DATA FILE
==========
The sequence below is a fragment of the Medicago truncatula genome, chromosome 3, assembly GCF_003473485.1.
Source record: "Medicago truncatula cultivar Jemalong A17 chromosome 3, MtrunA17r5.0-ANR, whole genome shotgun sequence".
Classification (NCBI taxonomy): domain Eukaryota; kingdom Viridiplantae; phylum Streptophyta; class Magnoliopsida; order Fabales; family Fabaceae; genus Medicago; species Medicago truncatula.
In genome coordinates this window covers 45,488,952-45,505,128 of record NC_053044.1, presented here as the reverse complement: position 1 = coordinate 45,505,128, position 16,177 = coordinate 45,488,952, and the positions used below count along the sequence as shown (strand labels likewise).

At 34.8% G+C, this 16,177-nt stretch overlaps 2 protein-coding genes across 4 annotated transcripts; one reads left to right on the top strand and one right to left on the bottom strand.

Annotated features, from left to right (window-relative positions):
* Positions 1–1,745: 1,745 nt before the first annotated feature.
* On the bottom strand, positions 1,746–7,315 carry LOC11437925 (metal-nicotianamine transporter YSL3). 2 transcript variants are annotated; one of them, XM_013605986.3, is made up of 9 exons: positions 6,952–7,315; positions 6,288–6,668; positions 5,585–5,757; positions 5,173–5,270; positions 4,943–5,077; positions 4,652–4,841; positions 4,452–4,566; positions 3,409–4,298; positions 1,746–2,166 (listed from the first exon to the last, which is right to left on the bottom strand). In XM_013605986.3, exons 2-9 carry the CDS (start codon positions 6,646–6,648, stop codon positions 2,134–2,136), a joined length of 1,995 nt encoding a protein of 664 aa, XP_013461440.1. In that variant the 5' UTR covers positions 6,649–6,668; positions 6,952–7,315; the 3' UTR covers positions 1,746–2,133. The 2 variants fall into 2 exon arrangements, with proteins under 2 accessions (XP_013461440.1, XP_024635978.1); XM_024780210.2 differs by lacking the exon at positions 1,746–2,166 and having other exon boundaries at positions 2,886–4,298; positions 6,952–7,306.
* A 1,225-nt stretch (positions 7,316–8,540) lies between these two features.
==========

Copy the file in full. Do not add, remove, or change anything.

The sequence below is a fragment of the Medicago truncatula genome, chromosome 3, assembly GCF_003473485.1.
Source record: "Medicago truncatula cultivar Jemalong A17 chromosome 3, MtrunA17r5.0-ANR, whole genome shotgun sequence".
Classification (NCBI taxonomy): domain Eukaryota; kingdom Viridiplantae; phylum Streptophyta; class Magnoliopsida; order Fabales; family Fabaceae; genus Medicago; species Medicago truncatula.
In genome coordinates this window covers 45,488,952-45,505,128 of record NC_053044.1, presented here as the reverse complement: position 1 = coordinate 45,505,128, position 16,177 = coordinate 45,488,952, and the positions used below count along the sequence as shown (strand labels likewise).

At 34.8% G+C, this 16,177-nt stretch overlaps 2 protein-coding genes across 4 annotated transcripts; one reads left to right on the top strand and one right to left on the bottom strand.

Annotated features, from left to right (window-relative positions):
* Positions 1–1,745: 1,745 nt before the first annotated feature.
* On the bottom strand, positions 1,746–7,315 carry LOC11437925 (metal-nicotianamine transporter YSL3). 2 transcript variants are annotated; one of them, XM_013605986.3, is made up of 9 exons: positions 6,952–7,315; positions 6,288–6,668; positions 5,585–5,757; positions 5,173–5,270; positions 4,943–5,077; positions 4,652–4,841; positions 4,452–4,566; positions 3,409–4,298; positions 1,746–2,166 (listed from the first exon to the last, which is right to left on the bottom strand). In XM_013605986.3, exons 2-9 carry the CDS (start codon positions 6,646–6,648, stop codon positions 2,134–2,136), a joined length of 1,995 nt encoding a protein of 664 aa, XP_013461440.1. In that variant the 5' UTR covers positions 6,649–6,668; positions 6,952–7,315; the 3' UTR covers positions 1,746–2,133. The 2 variants fall into 2 exon arrangements, with proteins under 2 accessions (XP_013461440.1, XP_024635978.1); XM_024780210.2 differs by lacking the exon at positions 1,746–2,166 and having other exon boundaries at positions 2,886–4,298; positions 6,952–7,306.
* A 1,225-nt stretch (positions 7,316–8,540) lies between these two features.